My writer’s block has been getting worse. I know why. It’s because I am hesitant to write the one thing that will set me free. I tend to avoid controversial topics because I like to avoid fights, arguments, even heated discussions. I get overwhelmed by anxiety and very uncomfortable. I don’t like feeling attacked. I tend to take it personally. Head down, mouth shut is how I have always operated.
But I’m old enough now to not really give a rat’s ass if people don’t like what I think and say. And over the years, I’ve learned to express myself better, even under pressure.
Okay, okay. Get to the point, already.
I hear a lot of passionate, well meaning folks telling everyone within earshot that they got their dog from a rescue or shelter and how wonderful the dog is and how no-one should ever feel the need to buy a dog from a pet shop or a breeder because if you get a dog from the shelter you are really saving two dogs, the one you take home, and the one who can have that space in the shelter.
I know people who are like this. They want everyone to get their pets through rescue, and no pet should ever be left intact (with respect to reproductive organs only. Stay away from ears and tails). And by “pets” they mean all dogs, all cats. I just want to be clear on that. And on one other thing. These people are almost always pet owners or want to be pet owners.
I just always want to ask, “and then what? What happens when your fondest dream is realized and there are no more pet animals capable of reproducing. In ten, fifteen years…POOF! No more pets. At. All. None for you, none for your kids, none for their kids.” As unlikely as that is to happen in the immediate future, it is still a possibility.
Did you even realize that was your goal? Did you realize it’s the goal of some who are trying to legislate pet breeding out of existence? Because that is what will happen if they get their way. They lump all dog breeders into the “puppy mill” category to vilify anyone who would force a poor, innocent dog to mate and produce even a single litter of puppies. And they write laws to that effect. They write laws making it illegal in some cities to own a dog that is not surgically sterilized.
If some of the people in those cities dump their animals because they don’t want to comply with the ordinance, how will that “fix” the stray pet situation? If others who can afford to do so move outside the city limits to avoid the ordinance, they will no longer be paying for typical city services, and how will the city pay for enforcement of the ordinance? If some people move to another state, how is that good for the city?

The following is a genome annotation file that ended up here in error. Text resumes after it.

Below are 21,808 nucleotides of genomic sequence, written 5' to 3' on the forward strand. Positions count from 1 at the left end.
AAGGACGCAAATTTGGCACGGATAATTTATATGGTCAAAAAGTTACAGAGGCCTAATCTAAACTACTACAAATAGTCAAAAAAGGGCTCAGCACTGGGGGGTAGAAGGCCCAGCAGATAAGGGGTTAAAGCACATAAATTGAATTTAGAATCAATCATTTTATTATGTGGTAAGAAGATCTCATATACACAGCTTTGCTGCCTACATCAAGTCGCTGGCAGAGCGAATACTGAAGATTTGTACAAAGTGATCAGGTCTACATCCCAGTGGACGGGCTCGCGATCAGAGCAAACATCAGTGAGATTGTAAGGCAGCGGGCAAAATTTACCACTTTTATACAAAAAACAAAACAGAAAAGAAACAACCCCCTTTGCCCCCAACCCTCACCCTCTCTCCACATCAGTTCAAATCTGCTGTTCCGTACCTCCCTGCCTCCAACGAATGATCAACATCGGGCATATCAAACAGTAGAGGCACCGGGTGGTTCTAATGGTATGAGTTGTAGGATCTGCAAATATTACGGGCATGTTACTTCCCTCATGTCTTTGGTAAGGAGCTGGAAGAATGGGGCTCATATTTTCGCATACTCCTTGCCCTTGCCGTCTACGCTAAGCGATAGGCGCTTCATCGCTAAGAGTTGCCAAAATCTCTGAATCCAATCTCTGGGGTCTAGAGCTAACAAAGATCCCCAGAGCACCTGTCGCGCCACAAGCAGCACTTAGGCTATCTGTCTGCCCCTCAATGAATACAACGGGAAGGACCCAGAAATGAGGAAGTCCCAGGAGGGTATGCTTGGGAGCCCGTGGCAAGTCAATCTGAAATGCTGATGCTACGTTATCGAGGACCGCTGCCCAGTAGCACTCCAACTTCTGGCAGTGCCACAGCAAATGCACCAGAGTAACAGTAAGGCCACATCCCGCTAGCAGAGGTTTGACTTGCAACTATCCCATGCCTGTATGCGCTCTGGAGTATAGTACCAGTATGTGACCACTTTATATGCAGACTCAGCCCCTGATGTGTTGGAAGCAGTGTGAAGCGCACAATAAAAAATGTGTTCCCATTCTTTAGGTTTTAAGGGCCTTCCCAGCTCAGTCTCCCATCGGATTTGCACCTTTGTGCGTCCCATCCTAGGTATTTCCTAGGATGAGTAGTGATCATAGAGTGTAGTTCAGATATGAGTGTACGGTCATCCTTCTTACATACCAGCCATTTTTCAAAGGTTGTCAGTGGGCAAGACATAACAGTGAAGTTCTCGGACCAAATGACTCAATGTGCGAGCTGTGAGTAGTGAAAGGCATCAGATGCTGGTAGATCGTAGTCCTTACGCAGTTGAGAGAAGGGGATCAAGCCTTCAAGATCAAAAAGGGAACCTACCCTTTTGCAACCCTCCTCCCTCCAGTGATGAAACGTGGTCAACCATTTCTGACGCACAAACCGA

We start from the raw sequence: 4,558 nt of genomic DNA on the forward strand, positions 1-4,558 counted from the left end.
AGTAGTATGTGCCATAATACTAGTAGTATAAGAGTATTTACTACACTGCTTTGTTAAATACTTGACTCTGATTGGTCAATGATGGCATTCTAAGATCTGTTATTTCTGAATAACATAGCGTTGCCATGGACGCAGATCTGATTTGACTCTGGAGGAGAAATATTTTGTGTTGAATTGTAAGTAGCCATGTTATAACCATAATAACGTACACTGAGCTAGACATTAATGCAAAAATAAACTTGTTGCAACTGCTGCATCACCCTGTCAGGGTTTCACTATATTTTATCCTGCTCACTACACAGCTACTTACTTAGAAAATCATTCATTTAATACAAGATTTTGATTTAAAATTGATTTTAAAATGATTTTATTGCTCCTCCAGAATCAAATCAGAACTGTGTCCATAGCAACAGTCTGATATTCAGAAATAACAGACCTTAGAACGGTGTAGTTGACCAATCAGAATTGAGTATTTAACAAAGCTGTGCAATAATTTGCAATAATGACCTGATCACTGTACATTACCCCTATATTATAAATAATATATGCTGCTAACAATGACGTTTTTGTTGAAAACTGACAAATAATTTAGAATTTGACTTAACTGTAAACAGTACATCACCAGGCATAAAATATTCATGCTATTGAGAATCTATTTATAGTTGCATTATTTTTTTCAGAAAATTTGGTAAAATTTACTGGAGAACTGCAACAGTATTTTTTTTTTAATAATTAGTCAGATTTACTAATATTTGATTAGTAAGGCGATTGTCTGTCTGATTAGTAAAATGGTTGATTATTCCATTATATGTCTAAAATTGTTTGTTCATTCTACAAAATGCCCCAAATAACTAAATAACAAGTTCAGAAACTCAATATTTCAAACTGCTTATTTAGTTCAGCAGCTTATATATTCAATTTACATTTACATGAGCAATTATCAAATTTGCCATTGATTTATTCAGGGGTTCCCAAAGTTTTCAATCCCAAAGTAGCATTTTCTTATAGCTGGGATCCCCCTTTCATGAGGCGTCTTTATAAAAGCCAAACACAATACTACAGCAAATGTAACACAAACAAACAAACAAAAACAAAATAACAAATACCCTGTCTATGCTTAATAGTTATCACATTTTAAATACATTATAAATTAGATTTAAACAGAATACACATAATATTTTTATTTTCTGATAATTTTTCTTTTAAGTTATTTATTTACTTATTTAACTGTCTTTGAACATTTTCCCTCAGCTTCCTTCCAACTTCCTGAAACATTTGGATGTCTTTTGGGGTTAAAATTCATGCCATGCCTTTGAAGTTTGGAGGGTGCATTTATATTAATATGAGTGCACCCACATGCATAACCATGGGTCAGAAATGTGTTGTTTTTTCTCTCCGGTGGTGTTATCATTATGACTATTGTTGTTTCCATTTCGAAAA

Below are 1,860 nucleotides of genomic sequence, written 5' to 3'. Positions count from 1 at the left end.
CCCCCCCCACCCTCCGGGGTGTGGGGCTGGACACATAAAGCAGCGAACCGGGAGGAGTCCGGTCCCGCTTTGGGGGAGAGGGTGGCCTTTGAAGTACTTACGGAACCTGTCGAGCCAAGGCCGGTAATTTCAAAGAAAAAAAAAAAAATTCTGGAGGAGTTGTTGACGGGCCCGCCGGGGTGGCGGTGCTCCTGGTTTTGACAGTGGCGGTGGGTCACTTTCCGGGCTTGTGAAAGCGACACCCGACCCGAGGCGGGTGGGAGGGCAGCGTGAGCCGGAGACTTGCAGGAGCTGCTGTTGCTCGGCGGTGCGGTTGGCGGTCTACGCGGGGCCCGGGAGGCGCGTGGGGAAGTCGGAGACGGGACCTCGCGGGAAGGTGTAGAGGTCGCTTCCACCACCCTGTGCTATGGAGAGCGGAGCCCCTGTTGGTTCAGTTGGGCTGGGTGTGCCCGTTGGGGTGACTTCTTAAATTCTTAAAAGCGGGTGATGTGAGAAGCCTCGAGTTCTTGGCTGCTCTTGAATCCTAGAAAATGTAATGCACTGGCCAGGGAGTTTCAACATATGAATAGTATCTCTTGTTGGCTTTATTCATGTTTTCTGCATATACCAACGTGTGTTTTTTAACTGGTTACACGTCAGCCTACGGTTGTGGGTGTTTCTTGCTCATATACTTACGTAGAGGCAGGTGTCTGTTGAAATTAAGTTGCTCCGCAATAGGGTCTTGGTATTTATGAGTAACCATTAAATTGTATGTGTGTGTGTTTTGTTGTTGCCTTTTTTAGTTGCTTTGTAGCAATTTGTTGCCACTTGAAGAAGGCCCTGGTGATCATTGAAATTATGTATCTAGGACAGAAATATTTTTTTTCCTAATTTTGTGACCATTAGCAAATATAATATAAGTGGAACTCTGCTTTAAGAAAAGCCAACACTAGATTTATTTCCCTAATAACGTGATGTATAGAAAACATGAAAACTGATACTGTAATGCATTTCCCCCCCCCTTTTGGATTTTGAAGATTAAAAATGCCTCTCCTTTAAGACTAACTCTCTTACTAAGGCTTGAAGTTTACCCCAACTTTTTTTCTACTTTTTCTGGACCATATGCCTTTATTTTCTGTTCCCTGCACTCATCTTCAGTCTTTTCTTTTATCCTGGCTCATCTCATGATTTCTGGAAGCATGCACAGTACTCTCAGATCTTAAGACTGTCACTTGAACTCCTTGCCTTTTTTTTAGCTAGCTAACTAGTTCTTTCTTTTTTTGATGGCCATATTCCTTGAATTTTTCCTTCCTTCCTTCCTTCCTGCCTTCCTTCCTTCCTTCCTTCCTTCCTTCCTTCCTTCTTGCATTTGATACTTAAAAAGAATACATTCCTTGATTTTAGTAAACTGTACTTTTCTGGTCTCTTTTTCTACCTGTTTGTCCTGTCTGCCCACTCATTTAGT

The sad thing is that if all the laws are enacted that these people want, the people with the actual puppy mills will just find better places to hide and carry on. People who don’t care about their dogs certainly aren’t going to care about laws telling them how to behave. Many honest dog fanciers will simply stop breeding their dogs rather than deal with the expense of getting and maintaining a license while always looking over their shoulder for finger-pointers eager to find them guilty of the slightest infraction.
This would be a sad outcome indeed for those of us who have an interest in pure bred, carefully and consciously bred, lovingly and healthily bred dogs. I’m proud to say that my Basenjis were all bred that way, by a breeder interested in the health of the dogs and the improvement of the breed.
If we legislate away our rights to keep non-human animals as pets, there will be people who will find ways to be cruel to animals, or will simply transfer their cruelty to their own family members. There will be other people, like me, whose lives will grow dim from having all the joy and color sucked out of it. No antidepressant drug can compensate for that one creature you can always rely on to be there for you when life seems incomprehensibly bleak.
I’m all for rescue dogs. I’ve had rescued dogs and I’ve had shelter dogs, and I’ve loved them all. But I don’t want anyone telling me I can’t plan to get another Spinone Italiano puppy from a breeder some day.
You can’t legislate away the dark side of human behavior. And I suspect some of the very ones who think laws can do that have a deep, deep well of that very darkness within.